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How to successfully photo hunt deer

Updated on December 5, 2013
Large Colorado Mule deer, from 25 yards away.
Large Colorado Mule deer, from 25 yards away. | Source

Preparing for the Hunt

One of the most common animals across the globe that people encounter on a daily basis are deer. Much of the time it is an unexpected event, which many are not prepared for, such as having one run across a road in front of them. Unfortunately these animals account for numerous accidents world wide due to their vast numbers. Local wildlife management programs help to limit the number of deer casualty's on roadways, along with increased public awareness efforts.

For some, the presence of deer may be a daily occurrence in their yards and pastures. Others not as fortunate, must travel rural and back country areas to locate them. Though there are plenty of areas deer may be found, getting close enough to photograph them can be a daunting task, and one which often carries a great deal of personal risk.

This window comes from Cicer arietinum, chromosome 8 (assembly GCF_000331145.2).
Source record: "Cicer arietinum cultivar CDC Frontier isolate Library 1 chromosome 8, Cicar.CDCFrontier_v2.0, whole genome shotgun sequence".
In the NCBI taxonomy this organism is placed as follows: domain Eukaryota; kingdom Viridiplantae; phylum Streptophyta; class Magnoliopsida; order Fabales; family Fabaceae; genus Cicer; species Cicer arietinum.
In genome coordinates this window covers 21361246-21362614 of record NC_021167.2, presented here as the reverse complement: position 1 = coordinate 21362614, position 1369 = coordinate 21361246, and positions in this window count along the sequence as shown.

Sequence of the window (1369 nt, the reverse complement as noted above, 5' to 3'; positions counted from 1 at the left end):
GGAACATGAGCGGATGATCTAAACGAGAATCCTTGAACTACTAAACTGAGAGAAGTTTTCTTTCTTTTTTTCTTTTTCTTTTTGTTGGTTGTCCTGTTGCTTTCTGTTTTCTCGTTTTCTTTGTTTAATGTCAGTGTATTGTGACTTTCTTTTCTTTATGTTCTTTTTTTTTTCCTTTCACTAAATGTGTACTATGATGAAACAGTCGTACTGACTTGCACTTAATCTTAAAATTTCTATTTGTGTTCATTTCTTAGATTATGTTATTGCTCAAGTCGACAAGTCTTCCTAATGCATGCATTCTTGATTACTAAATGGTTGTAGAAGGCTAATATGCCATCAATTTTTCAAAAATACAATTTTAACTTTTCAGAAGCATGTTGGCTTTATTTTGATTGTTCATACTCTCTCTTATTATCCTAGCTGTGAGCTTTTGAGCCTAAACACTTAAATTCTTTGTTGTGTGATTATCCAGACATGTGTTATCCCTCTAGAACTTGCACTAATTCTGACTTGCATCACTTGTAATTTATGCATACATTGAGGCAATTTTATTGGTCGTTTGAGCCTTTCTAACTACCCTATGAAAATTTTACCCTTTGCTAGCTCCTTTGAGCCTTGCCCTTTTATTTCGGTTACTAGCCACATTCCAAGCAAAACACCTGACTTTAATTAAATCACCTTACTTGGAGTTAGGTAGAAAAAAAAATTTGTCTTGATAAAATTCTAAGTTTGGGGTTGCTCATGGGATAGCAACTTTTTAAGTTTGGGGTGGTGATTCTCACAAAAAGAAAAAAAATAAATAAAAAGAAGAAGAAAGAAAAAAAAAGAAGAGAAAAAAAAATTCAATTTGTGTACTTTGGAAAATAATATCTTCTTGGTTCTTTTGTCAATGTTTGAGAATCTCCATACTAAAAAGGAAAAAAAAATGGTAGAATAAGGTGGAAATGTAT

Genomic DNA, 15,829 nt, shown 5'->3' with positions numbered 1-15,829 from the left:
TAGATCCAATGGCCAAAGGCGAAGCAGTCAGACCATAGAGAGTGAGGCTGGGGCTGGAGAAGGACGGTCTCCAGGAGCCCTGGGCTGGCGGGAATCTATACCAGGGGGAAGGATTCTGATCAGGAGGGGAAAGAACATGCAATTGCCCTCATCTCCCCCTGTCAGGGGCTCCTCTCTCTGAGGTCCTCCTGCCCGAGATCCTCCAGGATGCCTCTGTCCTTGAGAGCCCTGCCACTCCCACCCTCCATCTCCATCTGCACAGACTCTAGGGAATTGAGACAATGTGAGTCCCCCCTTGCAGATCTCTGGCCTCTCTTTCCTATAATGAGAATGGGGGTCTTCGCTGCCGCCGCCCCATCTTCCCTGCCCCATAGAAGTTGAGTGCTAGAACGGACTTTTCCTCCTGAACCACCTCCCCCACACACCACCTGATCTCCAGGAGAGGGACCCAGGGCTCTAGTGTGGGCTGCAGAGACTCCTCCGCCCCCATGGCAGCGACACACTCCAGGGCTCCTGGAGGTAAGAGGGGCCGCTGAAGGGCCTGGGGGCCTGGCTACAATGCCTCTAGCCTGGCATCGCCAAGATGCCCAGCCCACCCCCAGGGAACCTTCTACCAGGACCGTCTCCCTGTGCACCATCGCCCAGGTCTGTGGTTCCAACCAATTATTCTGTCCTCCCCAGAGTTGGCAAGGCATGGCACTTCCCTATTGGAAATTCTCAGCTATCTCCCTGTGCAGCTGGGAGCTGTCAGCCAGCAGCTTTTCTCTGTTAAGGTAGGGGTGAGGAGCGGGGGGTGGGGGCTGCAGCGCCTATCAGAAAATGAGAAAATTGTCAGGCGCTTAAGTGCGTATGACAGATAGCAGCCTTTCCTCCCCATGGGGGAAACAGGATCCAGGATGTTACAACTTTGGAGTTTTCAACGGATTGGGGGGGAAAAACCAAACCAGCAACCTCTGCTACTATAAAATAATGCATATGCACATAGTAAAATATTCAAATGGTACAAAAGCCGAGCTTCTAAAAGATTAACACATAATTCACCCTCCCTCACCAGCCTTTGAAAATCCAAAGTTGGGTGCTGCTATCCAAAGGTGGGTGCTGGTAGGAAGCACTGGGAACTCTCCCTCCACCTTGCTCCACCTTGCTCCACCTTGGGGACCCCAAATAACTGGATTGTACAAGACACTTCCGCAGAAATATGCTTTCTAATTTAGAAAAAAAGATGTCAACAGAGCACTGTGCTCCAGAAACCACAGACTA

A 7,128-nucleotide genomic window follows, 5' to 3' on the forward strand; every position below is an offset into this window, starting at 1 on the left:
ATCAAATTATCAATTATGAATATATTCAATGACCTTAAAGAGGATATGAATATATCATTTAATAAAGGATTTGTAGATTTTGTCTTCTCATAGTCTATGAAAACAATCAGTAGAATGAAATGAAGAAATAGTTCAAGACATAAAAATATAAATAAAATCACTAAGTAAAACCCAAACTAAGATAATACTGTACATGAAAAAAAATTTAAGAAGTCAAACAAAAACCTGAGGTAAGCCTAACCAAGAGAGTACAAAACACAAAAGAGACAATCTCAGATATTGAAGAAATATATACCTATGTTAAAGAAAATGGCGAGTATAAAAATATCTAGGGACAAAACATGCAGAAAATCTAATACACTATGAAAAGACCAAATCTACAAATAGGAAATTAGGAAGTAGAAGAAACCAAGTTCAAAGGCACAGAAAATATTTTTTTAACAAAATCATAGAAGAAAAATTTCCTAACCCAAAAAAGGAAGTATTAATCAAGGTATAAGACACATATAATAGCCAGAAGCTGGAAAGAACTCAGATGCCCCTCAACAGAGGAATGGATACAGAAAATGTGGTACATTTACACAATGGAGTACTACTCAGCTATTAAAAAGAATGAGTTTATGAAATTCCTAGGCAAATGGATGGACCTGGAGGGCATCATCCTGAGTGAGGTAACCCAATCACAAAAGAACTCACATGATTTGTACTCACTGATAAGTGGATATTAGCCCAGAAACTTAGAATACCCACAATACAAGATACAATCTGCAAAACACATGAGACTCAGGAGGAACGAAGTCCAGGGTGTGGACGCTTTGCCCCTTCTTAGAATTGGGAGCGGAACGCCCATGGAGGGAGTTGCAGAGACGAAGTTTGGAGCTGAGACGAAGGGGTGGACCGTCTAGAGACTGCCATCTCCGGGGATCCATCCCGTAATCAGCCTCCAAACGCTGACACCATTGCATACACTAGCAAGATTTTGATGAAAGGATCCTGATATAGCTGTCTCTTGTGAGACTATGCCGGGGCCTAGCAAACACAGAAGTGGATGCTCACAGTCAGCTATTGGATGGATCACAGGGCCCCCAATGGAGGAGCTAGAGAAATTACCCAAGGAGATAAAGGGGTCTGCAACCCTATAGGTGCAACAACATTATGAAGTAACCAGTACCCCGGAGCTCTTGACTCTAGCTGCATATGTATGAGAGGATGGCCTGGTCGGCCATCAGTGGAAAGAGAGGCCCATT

Injuries among hunters, and other outdoor enthusiasts are common, however by properly preparing, and practicing awareness, they can be avoided. Always take a first aid/emergency kit along with you, even if it is a simple waist pack. Just a slip or fall on rough terrain can have serious consequences, so preparedness is key to ensuring your experience in the wild is a safe one.

When heading out it is always a good idea to study some maps of the area that you will be going in to, as well as to let some one else know where you are heading. In the event that something were to happen to you, rescuers will at least have a basic idea of where to start their search. This has made the difference between life and death for many.

Knowing the terrain will give you an advantage in locating deer. Since deer are more active at night, it is possible, especially during periods of snow or high wind, that they will be bedding down in the thicker cover of trees or high grass fields. Bucks are notorious for hiding out in thick cover, and many times I've found them in areas where there is a lot of open space around them so they can see any approaching danger from farther away.